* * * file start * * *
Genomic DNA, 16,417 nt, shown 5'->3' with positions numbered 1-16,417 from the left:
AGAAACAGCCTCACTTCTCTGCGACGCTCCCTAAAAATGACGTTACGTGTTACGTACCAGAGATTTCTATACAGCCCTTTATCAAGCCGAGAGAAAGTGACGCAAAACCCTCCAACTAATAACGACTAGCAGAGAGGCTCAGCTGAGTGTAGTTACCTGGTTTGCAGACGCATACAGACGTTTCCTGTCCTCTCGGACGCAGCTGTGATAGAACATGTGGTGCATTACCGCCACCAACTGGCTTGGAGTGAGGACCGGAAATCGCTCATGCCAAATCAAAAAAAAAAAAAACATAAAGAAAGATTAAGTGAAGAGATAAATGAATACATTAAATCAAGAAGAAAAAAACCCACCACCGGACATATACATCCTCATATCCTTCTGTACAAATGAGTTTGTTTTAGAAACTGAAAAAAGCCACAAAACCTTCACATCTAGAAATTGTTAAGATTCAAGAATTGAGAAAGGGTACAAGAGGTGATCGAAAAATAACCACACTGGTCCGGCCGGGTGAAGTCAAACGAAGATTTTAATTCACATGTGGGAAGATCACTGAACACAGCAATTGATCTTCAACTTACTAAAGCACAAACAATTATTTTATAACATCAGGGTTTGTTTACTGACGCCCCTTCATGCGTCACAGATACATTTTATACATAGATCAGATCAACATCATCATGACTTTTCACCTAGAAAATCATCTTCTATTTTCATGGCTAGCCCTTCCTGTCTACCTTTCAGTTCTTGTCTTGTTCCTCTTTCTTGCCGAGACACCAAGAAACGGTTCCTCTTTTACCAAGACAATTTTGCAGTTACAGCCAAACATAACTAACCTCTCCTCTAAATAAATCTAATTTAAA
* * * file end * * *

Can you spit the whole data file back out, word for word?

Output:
Genomic DNA, 16,417 nt, shown 5'->3' with positions numbered 1-16,417 from the left:
AGAAACAGCCTCACTTCTCTGCGACGCTCCCTAAAAATGACGTTACGTGTTACGTACCAGAGATTTCTATACAGCCCTTTATCAAGCCGAGAGAAAGTGACGCAAAACCCTCCAACTAATAACGACTAGCAGAGAGGCTCAGCTGAGTGTAGTTACCTGGTTTGCAGACGCATACAGACGTTTCCTGTCCTCTCGGACGCAGCTGTGATAGAACATGTGGTGCATTACCGCCACCAACTGGCTTGGAGTGAGGACCGGAAATCGCTCATGCCAAATCAAAAAAAAAAAAAACATAAAGAAAGATTAAGTGAAGAGATAAATGAATACATTAAATCAAGAAGAAAAAAACCCACCACCGGACATATACATCCTCATATCCTTCTGTACAAATGAGTTTGTTTTAGAAACTGAAAAAAGCCACAAAACCTTCACATCTAGAAATTGTTAAGATTCAAGAATTGAGAAAGGGTACAAGAGGTGATCGAAAAATAACCACACTGGTCCGGCCGGGTGAAGTCAAACGAAGATTTTAATTCACATGTGGGAAGATCACTGAACACAGCAATTGATCTTCAACTTACTAAAGCACAAACAATTATTTTATAACATCAGGGTTTGTTTACTGACGCCCCTTCATGCGTCACAGATACATTTTATACATAGATCAGATCAACATCATCATGACTTTTCACCTAGAAAATCATCTTCTATTTTCATGGCTAGCCCTTCCTGTCTACCTTTCAGTTCTTGTCTTGTTCCTCTTTCTTGCCGAGACACCAAGAAACGGTTCCTCTTTTACCAAGACAATTTTGCAGTTACAGCCAAACATAACTAACCTCTCCTCTAAATAAATCTAATTTAAA